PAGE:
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This course introduces central problems and methods in natural language processing. Through their experiences in this course, students will be able to apply and evaluate standard methods to new sets of language data. The course will enable students to design an application of natural language processing for a NZ-specific context and evaluate the performance of that application against reasonable baselines.
2022 Covid-19 Update: Please refer to the course page on AKO | Learn for all information about your course, including lectures, labs, tutorials and assessments.In this course we will examine Natural Language Processing theory and applications with an emphasis on how NLP algorithms are built typically, though not exclusively, using statistical machine learning. The theoretical topics we will cover include:• Encoding natural language as features.• Estimating features using smoothing, normalization, sampling, and expectation-maximization.• Classifying text, training and cross-validation.• Distributed word representations such as skip-grams, word2vec and evaluating stability and similarity.• Language models: training and evaluation (perplexity), word prediction, and other applications.• Sequence models: problem of transitions, Viterbi algorithm, and parsing Applications of these concepts that we will look at include:• Corpus similarity measures• Building dictionaries• Named-entity recognition• Part-of-speech tagging• Language identification• Topic classification• Finding lexical clusters• Phrase completion• Predicting sentence probabilities
(1) COSC262; (2) Approval by the Head of Department of Computer Science and Software Engineering
Please note that the course activity times advertised here are currently in draft form, to be finalised on Monday 31 January 2022 for S1 and whole year courses, and Monday 27 June 2022 for S2 courses. Please do hold off enquiries about these times till those finalisation dates.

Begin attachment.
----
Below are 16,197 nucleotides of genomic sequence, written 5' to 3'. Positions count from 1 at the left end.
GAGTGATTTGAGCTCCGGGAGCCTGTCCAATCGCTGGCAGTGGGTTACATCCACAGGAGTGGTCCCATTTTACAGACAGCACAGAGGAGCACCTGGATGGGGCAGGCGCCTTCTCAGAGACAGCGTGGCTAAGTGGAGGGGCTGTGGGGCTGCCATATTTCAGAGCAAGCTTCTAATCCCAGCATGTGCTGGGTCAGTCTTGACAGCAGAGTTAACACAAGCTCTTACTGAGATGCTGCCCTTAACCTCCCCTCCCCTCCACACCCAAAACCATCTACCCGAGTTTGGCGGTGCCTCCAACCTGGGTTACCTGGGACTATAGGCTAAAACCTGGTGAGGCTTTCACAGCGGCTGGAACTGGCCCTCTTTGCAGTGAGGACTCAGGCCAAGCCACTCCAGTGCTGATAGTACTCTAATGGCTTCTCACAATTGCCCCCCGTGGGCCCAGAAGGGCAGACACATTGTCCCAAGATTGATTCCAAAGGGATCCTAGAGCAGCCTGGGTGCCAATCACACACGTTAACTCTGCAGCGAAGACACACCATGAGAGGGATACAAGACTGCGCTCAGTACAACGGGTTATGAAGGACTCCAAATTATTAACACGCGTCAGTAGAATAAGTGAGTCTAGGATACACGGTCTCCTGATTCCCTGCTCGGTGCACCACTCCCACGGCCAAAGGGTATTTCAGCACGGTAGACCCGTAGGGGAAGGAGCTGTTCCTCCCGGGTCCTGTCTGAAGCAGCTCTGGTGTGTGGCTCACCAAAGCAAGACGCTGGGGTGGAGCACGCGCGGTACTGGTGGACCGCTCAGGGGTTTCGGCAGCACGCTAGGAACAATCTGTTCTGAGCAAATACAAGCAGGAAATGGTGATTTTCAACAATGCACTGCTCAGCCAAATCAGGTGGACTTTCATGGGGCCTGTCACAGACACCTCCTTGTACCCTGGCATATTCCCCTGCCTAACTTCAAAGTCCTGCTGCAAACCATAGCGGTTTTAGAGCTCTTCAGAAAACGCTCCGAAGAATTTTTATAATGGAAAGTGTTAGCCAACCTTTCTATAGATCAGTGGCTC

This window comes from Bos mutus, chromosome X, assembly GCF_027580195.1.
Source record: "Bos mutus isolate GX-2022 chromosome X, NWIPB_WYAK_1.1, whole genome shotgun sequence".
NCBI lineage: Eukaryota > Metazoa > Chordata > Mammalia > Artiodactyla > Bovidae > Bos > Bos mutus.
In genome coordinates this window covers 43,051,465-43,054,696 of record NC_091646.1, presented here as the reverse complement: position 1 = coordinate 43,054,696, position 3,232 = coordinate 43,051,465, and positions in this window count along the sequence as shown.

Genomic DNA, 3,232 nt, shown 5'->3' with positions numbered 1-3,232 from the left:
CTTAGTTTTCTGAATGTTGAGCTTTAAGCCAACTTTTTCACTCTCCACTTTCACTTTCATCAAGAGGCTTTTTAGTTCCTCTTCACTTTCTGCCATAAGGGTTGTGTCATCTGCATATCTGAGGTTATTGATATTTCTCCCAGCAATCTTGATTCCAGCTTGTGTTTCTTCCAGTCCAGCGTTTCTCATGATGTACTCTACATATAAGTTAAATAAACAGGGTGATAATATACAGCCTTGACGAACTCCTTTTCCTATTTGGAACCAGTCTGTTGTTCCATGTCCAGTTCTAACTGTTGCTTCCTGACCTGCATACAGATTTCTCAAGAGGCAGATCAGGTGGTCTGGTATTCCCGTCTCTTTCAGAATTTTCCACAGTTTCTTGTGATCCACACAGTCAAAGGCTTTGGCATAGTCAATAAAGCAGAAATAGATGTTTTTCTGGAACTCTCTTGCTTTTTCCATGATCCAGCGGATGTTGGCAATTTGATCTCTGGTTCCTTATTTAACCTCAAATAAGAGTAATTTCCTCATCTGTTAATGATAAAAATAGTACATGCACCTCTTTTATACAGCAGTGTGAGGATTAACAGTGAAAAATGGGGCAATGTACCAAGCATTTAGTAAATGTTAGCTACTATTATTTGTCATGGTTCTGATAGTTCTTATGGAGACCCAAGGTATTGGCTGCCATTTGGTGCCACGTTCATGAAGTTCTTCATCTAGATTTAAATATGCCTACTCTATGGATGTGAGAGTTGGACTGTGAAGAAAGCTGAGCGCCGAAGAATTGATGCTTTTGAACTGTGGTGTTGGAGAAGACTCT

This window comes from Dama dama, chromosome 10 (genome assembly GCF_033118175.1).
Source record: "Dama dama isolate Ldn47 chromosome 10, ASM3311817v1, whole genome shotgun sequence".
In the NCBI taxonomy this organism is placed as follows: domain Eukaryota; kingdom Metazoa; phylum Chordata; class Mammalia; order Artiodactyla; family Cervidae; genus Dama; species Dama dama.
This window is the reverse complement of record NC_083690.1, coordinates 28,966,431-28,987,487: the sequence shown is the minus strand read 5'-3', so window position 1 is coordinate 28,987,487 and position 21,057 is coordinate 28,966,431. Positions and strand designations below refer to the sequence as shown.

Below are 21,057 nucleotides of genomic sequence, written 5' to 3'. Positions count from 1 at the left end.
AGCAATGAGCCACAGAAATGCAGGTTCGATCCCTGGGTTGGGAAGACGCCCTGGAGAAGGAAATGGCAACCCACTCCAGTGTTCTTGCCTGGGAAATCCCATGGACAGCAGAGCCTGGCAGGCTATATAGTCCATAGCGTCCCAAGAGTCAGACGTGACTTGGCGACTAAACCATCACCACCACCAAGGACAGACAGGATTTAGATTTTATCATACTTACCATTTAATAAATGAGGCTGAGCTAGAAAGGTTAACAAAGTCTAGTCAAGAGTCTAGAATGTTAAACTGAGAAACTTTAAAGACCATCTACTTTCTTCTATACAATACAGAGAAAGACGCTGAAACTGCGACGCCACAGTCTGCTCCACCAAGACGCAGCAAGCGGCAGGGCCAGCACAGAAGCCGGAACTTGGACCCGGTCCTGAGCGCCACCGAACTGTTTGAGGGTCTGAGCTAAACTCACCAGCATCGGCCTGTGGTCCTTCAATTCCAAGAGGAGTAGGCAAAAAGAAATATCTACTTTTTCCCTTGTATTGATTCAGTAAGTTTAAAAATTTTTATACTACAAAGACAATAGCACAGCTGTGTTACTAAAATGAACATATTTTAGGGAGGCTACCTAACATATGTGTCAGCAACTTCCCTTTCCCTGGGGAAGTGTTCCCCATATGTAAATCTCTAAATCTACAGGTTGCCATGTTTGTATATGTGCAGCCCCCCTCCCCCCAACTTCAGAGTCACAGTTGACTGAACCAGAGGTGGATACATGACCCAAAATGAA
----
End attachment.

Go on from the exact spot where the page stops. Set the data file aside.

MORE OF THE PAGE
2022 Covid-19 Update: Please refer to the course page on AKO | Learn for all information about your course, including lectures, labs, tutorials and assessments.
The Computer Science department's grading policy states that in order to pass a course you must meet two requirements:1. You must achieve an average grade of at least 50% over all assessment items.2. You must achieve an average mark of at least 45% on invigilated assessment items.If you satisfy both these criteria, your grade will be determined by the following University-wide scale for converting marks to grades: an average mark of 50% is sufficient for a C- grade, an average mark of 55% earns a C grade, 60% earns a C+ grade and so forth. However if you do not satisfy both the passing criteria you will be given either a D or E grade depending on marks. Marks are sometimes scaled to achieve consistency between courses from year to year.Students may apply for special consideration if their performance in an assessment is affected by extenuating circumstances beyond their control.Applications for special consideration should be submitted via the Examinations Office website within five days of the assessment. Where an extension may be granted for an assessment, this will be decided by direct application to the Department and an application to the Examinations Office may not be required. Special consideration is not available for items worth less than 10% of the course.Students prevented by extenuating circumstances from completing the course after the final date for withdrawing, may apply for special consideration for late discontinuation of the course. Applications must be submitted to the Examinations Office within five days of the end of the main examination period for the semester.
Domestic fee $1,051.00
International Postgraduate fees
* All fees are inclusive of NZ GST or any equivalent overseas tax, and do not include any programme level discount or additional course-related expenses.
For further information see
Computer Science and Software Engineering